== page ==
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Подробности и регистрация: cs.hse.ru/en/big-data/tcs-lab/bruno...
On June 13-15, 2017 Bruno Loff (University of Porto) will give a mini-course "Asymmetric Communication Complexity".
Address: Faculty of computer science, Kochnovsky proezd, 3.
13.06.2017 16:40-19:30 (room 317)
15.06.2017 16:40-18:00 (room 317)
Participation is free, but the registration is needed.
If you have questions, contact the manager of the laboratory Ekaterina Vavilova: firstname.lastname@example.org.
A data-structure problem translates very naturally to a communication problem. We think of one of the parties, say Alice, as holding the data, and the other party, Bob, holds the query. Alice encodes the data according to some data-structure scheme, and then probes to the encoding can be seen as communication from Bob to Alice, and the value of these probes is then seen as communication from Alice to Bob. This kind of communication game has three characteristics that distinguish it from the typical communication game considered in communication complexity:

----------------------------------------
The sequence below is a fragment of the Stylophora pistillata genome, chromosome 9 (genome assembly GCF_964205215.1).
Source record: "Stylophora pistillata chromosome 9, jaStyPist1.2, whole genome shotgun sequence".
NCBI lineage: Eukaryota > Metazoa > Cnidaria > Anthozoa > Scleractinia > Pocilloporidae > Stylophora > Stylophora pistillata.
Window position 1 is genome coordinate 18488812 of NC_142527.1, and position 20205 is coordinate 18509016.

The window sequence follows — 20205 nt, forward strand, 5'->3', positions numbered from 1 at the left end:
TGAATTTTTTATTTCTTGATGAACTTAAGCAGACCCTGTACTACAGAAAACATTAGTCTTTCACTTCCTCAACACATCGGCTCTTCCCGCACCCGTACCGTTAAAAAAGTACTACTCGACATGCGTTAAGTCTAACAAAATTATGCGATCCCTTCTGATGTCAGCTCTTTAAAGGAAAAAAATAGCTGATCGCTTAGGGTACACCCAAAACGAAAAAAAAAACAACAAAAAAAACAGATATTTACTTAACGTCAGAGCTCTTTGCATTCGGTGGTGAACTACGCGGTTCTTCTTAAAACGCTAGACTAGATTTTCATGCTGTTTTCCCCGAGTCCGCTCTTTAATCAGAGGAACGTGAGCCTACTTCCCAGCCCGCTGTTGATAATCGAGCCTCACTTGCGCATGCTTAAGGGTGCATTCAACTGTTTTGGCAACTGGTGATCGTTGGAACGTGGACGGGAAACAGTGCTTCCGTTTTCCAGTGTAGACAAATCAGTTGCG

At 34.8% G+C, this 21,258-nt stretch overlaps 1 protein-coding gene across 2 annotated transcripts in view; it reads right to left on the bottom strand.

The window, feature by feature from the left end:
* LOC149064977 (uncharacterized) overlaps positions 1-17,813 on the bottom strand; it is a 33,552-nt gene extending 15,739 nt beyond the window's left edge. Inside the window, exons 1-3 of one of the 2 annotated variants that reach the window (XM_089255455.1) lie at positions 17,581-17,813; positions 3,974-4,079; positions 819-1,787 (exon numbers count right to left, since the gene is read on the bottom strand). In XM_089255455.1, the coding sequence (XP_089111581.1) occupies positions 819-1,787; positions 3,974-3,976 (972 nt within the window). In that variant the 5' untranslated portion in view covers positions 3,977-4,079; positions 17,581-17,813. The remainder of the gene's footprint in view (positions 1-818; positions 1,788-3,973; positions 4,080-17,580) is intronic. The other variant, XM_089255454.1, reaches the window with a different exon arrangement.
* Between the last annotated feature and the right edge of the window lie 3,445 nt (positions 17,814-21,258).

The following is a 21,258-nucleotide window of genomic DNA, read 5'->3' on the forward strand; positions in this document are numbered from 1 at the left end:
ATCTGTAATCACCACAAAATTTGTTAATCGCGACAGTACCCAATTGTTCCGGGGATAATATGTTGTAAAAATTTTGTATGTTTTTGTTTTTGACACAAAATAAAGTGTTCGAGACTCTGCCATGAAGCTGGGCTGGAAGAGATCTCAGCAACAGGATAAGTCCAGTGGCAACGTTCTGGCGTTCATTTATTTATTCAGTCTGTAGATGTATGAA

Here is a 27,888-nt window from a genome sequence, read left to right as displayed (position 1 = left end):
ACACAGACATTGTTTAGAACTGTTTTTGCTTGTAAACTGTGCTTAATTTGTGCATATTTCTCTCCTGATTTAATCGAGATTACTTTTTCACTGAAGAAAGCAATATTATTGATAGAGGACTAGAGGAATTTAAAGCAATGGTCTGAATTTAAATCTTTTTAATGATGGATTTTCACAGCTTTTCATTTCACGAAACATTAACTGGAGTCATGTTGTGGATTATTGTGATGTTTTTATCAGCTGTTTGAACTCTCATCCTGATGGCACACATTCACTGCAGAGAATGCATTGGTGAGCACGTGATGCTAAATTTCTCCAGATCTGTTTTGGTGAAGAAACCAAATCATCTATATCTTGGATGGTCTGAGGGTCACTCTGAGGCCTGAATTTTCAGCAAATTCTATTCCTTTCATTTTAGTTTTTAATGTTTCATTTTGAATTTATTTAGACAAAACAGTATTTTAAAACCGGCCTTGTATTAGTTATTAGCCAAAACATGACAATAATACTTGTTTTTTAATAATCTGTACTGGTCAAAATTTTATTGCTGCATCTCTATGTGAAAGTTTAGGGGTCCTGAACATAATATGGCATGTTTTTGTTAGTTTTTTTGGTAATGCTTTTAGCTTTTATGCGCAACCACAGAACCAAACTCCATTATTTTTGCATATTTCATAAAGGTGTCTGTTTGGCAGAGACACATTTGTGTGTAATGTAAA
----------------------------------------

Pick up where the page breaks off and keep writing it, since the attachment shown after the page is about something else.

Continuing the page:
1. Alice’s input will be much larger than Bob’s. This is because the total number of different queries is typically much smaller than the total number of possible values for the data.
2. Alice and Bob have different communication budgets. This is because we could be interested in cell-probe models where each cell could possibly hold many bits — many more than log the number of cells, say, which is how much Bob pays for querying the data-structure.
3. Only Bob needs to learn the output. This output could in principle be much larger than the number of probes Bob needs to make, and hence maybe communicating the output to Alice could require more communication from Bob’s side than we would be willing to make.
These three points taken together describe a class of communication games, and “Asymmetric Communication Complexity” is devoted to the study of these.
This mini-course will serve as an introduction to the basics of the topic, and we will finish with various open problem.